There are two basic types of wood shingled roof - shingles, which are normally uniform in thickness, and wood shake shingles, which are thicker than wood shingles and are more irregular. This type of installation is three to six times more expensive than a more normal asphalt or fiberglass roofing shingles. Typical age until replacement is needed is at least 15 years.
Wood roofs require good air circulation, both over and under the eaves. You should replace the wooden shingle on a needed basis. The biggest culprit of wooden shingles is decay, and the roof cap is the most susceptible to deterioration, through both splitting and warping. As soon as any sign of warpage appears, the roof cap needs to be repaired.
Some roofers advise repairing the roof cap in a wooden shingle roof on an as-needed basis. Their theory is that ripping up the entire roof cap damages the felt and shielding underneath, and leads to further problems down the road. They suggest that if a cap shingle is loose, it should be renailed, and if missing, replaced.
If the roof cap does indeed need to be replaced, it is jobs well within the experience of an average do it yourselfer. Always plan to do this type of repair job on a warm sunny day when there is no moisture on the roof. Wooden shingles are very slippery when wet, and the chance of a fall is greatly increased if the shingles are wet. Always use the proper equipment when working on a pitched roof. A safety harness can usually be rented from the local rent-a-center. The extra expense is well worth it in terms of both safety and your peace of mind. You can also use what is called a "chicken ladder", which is a ladder placed on the roof from eaves to peak and hooked securely over the peak. A rope of at least V4 inch rope is fastened to the top of the ladder to provide a handhold or lifeline to ascend the ladder. Now is not the time to be macho.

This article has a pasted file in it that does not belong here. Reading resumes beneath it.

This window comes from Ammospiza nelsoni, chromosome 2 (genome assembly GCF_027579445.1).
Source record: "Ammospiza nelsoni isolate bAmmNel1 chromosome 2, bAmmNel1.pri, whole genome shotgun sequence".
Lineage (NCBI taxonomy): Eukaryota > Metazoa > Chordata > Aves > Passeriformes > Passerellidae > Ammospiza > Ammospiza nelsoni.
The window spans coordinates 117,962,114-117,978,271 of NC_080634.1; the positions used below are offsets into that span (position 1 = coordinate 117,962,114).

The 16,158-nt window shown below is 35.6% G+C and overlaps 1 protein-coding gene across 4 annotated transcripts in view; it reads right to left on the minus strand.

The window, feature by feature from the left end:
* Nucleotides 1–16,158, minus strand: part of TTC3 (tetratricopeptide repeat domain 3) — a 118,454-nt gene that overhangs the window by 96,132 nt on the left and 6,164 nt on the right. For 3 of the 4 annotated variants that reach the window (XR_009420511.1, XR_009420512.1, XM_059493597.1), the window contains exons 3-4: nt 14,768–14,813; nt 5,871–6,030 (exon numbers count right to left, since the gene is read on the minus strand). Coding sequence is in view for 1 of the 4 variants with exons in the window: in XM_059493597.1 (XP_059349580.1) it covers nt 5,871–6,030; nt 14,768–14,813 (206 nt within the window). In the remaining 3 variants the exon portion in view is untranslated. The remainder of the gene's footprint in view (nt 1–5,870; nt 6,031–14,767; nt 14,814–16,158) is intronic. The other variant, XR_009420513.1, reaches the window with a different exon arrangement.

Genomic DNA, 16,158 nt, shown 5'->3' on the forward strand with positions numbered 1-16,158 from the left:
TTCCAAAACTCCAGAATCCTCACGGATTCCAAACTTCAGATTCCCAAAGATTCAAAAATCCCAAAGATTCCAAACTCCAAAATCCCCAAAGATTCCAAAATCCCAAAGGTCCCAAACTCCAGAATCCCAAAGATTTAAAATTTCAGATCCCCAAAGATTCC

You will need this equipment:
- Utility ladder that will extend at least four foot above the eaves.
- A "chicken ladder" with all necessary equipment, including hand rope
- Hammer and tool pouch
- Enough 30 pound felt or 8 inch metal flashing to cover the peak after removal.
- Galvanized roofing nails.
- A sharp utility knife, metal straight edge, and a block plane if installing shingles
- Three inch galvanized roofing nails if installing roof board
- A circular saw to trim roof boards if this is the method utilized.
- #1 cedar shingles or 1 X 6 cedar boards.
Begin by removing the old roof cap, using a pry bar, being careful not to damage the underlying felt. Pound in any protruding nails. Roll out the felt or flashing along the roof, and fasten at the lower edges with roofing nails every few feet, attempting to hit roof joists if possible.
If installing shingles, insure that the size of the shingles are uniform. They should be 3 to 5 inches in width. Us the straight edge and utility knife to cut them, scoring with the knife and straight edge and snapping them at the score. Bevel the edges with the block plane. Begin at one end with a double course, insuring that the edges match evenly according to the pitch of the roof. Adjust the angle with a block plan to insure a tight fit. Alternate the leading edge along the roof line, overlapping each new set as you go. Nail in with 3 inch galvanized nails, insuring that the nail reaches the sheathing. Work your way to the middle, and then begin at the other end.
If installing roof boards, insure that the long edge of the board matches the pitch of the roof. Test fit to insure, and match the angle precisely, using a circular saw to rip the long edge to the correct angle. Using a scrap piece of 1 X 6 as a guide, position the board at the peak, using the scrap lumber as a guide to match the join. Nail ever 16 to 24 inches to match the roof joists if possible. If the board is not long enough to reach the entire length of the roof, join the matching ends with a miter joint to insure good coverage. It is wise to have a helper in this situation.
Recapping a wood shingle roof is not hard to do. Safety is the biggest concern. Take time in this process, and your roof cap is good for another 15 years.
Alden Smith is an award winning author and regular contributor to DoItYourself.com. He writes on a variety of subjects, and excels in research.